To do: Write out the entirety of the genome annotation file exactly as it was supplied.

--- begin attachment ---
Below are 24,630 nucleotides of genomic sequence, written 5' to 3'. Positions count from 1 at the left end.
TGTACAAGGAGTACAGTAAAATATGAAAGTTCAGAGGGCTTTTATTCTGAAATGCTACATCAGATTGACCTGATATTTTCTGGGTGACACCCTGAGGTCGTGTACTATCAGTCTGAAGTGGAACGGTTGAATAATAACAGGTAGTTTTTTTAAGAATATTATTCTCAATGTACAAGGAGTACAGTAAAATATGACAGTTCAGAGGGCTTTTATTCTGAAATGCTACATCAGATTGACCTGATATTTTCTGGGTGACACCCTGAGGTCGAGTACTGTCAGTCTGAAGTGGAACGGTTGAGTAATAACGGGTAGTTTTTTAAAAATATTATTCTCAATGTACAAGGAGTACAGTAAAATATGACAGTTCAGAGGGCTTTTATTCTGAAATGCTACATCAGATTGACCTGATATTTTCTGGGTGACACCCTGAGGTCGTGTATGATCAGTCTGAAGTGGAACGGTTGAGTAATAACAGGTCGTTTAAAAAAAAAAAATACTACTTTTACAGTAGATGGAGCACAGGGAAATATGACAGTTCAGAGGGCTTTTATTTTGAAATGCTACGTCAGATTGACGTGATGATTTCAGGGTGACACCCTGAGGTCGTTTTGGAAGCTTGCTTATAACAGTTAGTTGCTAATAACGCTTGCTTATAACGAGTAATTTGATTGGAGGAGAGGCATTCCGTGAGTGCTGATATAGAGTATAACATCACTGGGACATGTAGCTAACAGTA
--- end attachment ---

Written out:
Below are 24,630 nucleotides of genomic sequence, written 5' to 3'. Positions count from 1 at the left end.
TGTACAAGGAGTACAGTAAAATATGAAAGTTCAGAGGGCTTTTATTCTGAAATGCTACATCAGATTGACCTGATATTTTCTGGGTGACACCCTGAGGTCGTGTACTATCAGTCTGAAGTGGAACGGTTGAATAATAACAGGTAGTTTTTTTAAGAATATTATTCTCAATGTACAAGGAGTACAGTAAAATATGACAGTTCAGAGGGCTTTTATTCTGAAATGCTACATCAGATTGACCTGATATTTTCTGGGTGACACCCTGAGGTCGAGTACTGTCAGTCTGAAGTGGAACGGTTGAGTAATAACGGGTAGTTTTTTAAAAATATTATTCTCAATGTACAAGGAGTACAGTAAAATATGACAGTTCAGAGGGCTTTTATTCTGAAATGCTACATCAGATTGACCTGATATTTTCTGGGTGACACCCTGAGGTCGTGTATGATCAGTCTGAAGTGGAACGGTTGAGTAATAACAGGTCGTTTAAAAAAAAAAAATACTACTTTTACAGTAGATGGAGCACAGGGAAATATGACAGTTCAGAGGGCTTTTATTTTGAAATGCTACGTCAGATTGACGTGATGATTTCAGGGTGACACCCTGAGGTCGTTTTGGAAGCTTGCTTATAACAGTTAGTTGCTAATAACGCTTGCTTATAACGAGTAATTTGATTGGAGGAGAGGCATTCCGTGAGTGCTGATATAGAGTATAACATCACTGGGACATGTAGCTAACAGTA